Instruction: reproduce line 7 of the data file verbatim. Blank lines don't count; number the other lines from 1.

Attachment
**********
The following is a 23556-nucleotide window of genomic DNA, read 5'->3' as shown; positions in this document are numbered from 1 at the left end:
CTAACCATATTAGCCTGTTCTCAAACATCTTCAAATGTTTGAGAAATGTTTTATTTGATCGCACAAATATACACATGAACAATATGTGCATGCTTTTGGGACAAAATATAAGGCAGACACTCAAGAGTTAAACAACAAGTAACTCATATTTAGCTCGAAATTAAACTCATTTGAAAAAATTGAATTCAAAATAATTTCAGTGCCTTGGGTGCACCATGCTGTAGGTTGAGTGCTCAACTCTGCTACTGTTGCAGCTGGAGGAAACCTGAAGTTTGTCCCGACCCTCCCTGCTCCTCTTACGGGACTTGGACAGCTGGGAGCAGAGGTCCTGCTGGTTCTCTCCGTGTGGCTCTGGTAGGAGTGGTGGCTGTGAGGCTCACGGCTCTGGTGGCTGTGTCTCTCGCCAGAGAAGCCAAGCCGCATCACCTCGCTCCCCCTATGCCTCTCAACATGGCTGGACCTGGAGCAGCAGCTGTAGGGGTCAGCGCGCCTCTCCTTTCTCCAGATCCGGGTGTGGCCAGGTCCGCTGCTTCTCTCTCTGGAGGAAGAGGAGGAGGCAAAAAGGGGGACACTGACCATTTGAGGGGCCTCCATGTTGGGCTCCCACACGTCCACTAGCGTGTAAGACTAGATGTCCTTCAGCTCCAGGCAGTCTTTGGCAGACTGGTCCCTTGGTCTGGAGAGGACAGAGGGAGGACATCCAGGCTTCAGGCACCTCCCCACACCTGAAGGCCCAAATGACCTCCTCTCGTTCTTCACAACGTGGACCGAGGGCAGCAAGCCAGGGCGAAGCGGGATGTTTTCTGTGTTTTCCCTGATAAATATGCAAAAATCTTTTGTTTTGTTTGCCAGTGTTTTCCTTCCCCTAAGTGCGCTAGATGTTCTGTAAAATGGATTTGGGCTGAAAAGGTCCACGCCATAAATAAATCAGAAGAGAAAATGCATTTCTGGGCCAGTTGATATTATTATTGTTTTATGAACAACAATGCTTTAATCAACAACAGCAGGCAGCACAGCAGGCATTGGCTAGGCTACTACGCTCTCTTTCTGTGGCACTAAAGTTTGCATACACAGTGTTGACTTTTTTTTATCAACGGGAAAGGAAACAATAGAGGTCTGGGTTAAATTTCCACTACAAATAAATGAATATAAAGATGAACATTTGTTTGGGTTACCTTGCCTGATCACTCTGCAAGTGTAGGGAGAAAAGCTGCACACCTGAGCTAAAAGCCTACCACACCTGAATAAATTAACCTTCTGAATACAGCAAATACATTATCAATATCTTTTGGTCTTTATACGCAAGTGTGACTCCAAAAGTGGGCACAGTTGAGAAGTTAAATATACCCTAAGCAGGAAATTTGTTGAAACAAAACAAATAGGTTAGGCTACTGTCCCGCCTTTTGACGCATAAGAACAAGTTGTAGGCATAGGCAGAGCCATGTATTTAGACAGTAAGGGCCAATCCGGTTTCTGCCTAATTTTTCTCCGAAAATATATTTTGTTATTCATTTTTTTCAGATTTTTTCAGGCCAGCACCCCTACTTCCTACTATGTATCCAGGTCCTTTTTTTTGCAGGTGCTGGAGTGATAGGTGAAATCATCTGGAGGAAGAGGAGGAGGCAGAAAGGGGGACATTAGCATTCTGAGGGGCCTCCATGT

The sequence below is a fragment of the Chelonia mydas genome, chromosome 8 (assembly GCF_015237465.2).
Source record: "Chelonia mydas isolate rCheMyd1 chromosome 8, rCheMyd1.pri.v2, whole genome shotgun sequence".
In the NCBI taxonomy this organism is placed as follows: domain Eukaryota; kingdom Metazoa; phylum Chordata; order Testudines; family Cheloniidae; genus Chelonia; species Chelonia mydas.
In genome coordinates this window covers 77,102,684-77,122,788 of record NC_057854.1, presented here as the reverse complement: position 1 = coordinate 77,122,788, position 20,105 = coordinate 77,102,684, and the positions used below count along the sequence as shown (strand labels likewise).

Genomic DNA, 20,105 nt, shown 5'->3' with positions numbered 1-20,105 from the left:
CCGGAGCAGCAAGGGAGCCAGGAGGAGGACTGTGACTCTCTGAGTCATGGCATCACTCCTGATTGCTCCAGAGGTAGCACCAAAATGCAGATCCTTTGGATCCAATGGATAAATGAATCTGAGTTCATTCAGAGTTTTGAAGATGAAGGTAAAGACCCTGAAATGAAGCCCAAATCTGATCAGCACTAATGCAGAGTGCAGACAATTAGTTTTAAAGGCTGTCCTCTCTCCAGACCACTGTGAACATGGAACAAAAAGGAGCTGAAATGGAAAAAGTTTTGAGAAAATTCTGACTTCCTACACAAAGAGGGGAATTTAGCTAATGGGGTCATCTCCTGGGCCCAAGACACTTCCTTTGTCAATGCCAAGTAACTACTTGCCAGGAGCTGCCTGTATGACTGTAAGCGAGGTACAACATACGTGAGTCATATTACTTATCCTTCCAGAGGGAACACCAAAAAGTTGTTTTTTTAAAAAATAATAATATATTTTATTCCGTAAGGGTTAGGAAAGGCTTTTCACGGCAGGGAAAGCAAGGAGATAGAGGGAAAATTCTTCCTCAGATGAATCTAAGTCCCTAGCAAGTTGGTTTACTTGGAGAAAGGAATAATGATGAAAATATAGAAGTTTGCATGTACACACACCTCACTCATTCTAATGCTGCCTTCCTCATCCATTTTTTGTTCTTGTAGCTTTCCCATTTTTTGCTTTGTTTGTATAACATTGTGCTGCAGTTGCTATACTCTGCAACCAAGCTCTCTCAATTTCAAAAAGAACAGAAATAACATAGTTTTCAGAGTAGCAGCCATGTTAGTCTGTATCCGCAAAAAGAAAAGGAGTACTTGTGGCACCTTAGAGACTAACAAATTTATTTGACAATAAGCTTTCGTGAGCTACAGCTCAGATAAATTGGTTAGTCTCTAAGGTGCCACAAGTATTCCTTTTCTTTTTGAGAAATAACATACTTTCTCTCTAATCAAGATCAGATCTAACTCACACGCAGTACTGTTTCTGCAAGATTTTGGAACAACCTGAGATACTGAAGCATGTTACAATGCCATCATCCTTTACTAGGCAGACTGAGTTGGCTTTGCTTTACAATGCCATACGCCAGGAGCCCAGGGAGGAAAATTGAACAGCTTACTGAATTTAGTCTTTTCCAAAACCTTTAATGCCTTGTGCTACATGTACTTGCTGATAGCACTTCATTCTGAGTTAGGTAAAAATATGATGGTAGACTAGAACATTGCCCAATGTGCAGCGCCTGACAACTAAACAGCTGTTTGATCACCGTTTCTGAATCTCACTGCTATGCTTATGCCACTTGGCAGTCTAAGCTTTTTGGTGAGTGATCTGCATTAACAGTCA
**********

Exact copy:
Genomic DNA, 20,105 nt, shown 5'->3' with positions numbered 1-20,105 from the left: